Sulphur and White’s Emily Beecham on taking on her most challenging role yet…
You’d imagine some acting roles require little deliberation, while others come with greater responsibility. For actor Emily Beecham, Sulphur and White was surely the latter. Based on the true story of former city trader David Tait, the film chronicles Tait’s early life suffering childhood sexual abuse and explores the huge repercussions trauma and secrets can have on our lives. Beecham plays Vanessa, married to Tait (Games of Thrones’ Mark Stanley) with Anna Friel and Dougray Scott as Tait’s parents, with the film’s title referring to the species of butterfly Tait sees through the window during one traumatic abuse scene. An uncomfortable, harrowing and powerful film, it’s already prompted much-needed discussion and awareness on the subject of abuse, something Beecham is grateful for. Here, she explains what she hopes audiences take from it…
Given that the film is based on a true story, how important was it to give an honest portrayal of what happened?
It was quite daunting because it’s such a massive weight of responsibility. David was on set, watching the process – he said he found it difficult and some days he’d have anxiety. But he told himself it’s a message that’s important to tell, to help others and get rid of the stigma. We constantly had discussions about the dynamic between Vanessa and David, because their relationship is so important. David says he wouldn’t be here without Vanessa’s unwavering love, understanding and patience.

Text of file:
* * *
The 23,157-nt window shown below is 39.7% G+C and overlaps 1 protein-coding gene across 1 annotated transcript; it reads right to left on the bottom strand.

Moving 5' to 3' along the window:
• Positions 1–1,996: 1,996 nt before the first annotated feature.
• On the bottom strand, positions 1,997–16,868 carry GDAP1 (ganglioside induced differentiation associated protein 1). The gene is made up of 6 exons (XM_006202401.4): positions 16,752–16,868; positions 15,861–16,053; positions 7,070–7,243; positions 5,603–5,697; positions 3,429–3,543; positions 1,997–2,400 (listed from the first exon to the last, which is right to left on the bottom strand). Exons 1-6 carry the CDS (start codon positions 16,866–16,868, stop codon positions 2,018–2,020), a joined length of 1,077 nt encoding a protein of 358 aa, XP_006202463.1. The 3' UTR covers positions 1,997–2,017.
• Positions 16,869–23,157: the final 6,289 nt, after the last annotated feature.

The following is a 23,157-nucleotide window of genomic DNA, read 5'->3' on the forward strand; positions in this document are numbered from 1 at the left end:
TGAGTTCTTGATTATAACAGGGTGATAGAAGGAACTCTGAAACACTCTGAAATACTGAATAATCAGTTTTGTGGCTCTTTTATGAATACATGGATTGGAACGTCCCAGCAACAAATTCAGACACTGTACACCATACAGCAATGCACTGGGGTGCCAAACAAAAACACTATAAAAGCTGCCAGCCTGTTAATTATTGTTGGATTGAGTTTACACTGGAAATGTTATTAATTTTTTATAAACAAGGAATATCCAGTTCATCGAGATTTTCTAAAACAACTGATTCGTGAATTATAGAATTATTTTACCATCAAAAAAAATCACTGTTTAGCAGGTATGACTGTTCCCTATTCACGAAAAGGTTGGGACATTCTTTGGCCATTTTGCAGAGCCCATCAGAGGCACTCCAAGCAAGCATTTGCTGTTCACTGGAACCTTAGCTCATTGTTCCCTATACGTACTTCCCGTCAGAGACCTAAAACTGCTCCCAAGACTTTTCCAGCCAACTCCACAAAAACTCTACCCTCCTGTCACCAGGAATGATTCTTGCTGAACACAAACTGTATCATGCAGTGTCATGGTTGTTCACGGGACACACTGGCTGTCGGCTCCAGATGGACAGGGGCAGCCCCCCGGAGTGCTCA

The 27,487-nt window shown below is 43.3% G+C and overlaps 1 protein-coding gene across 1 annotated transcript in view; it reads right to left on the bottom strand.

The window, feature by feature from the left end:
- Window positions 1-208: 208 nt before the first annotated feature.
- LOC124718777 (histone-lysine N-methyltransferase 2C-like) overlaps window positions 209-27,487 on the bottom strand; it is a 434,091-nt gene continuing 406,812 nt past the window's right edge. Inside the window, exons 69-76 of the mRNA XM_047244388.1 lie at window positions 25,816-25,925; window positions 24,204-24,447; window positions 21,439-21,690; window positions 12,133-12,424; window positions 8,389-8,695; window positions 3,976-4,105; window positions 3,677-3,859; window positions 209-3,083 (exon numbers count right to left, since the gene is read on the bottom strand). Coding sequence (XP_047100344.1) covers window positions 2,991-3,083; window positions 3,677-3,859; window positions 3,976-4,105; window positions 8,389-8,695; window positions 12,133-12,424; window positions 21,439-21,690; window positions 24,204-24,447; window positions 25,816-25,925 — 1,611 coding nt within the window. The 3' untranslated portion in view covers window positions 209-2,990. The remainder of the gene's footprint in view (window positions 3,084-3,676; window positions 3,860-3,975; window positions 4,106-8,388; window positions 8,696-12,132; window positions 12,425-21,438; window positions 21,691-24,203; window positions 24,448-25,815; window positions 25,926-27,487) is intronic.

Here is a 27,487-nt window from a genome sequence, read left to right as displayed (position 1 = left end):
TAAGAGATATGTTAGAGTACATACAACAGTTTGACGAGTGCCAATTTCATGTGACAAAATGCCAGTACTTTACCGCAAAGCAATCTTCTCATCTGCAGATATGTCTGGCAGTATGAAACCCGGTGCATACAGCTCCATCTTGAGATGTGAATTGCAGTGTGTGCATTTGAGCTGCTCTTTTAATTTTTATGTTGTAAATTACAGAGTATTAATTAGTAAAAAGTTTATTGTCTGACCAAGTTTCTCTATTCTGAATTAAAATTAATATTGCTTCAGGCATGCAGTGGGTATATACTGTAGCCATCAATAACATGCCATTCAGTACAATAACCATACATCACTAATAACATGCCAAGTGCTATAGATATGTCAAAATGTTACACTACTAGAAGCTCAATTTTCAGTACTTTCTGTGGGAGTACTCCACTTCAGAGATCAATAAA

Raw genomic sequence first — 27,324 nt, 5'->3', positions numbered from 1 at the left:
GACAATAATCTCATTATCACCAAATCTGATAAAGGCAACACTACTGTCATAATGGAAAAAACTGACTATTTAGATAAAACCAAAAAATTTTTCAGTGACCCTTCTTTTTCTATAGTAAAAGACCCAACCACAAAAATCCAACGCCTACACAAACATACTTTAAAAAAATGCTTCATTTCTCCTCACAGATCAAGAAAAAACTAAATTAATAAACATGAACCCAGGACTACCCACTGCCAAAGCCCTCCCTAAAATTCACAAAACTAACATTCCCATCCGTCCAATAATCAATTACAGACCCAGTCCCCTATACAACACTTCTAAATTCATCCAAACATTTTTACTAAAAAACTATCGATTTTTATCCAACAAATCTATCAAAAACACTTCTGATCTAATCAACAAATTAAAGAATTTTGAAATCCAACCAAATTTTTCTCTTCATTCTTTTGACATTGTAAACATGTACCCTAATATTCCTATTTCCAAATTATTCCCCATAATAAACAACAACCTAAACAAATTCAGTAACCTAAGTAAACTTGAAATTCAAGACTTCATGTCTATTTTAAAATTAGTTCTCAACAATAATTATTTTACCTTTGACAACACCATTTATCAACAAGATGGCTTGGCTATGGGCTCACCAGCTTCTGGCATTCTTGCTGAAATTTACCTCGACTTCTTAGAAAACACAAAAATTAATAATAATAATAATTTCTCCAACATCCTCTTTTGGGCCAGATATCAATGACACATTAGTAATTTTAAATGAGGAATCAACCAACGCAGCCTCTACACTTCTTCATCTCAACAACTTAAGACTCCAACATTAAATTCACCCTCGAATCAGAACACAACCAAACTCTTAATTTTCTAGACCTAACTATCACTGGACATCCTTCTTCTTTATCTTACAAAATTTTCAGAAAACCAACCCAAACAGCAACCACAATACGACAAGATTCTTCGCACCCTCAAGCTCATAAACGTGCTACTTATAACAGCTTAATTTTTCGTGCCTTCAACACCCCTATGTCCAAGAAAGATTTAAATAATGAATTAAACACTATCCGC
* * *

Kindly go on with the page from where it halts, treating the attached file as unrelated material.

The characters come across as incredibly realistic and complex, presumably because they are real…
Yeah and he [David] is very open about everything that happened and brutally honest about himself. You just want to do a good job for them. I thought what was super important about Vanessa was she has a very uplifting and nurturing quality. You feel very good in her presence.
Working on a trading floor, she must have been tough, too?
Yes, well she started very young, and said it was a fun and exciting environment. We went to trading buildings and it’s very fast-paced and adrenalised – lots of people crunching stress balls, eating sugar and drinking coffee. Vanessa said she was slightly intimidated by David when she met him. He was very front-footed, quick and determined and there was something about how he pursued her – he was enigmatic.
It struck me that some of his behaviours in today’s world would probably have been flagged as concerning, which says a lot about how the conversation around mental health is changing?
It’s a really good time for this to come out, because awareness around mental health and abusive experiences is really changing, yes. It’s so important to get rid of the stigma, especially around sexual abuse – it’s such a toxic thing that can carry on through generations. It’s a really worthy subject.
What do you hope audiences take from the film?
An understanding and awareness that people are complicated. Understanding for each other, and hopefully for anybody experiencing something like this, to feel it’s a positive thing to open up, and not let the experience destroy you.
The film shows there’s strength in vulnerability, doesn’t it?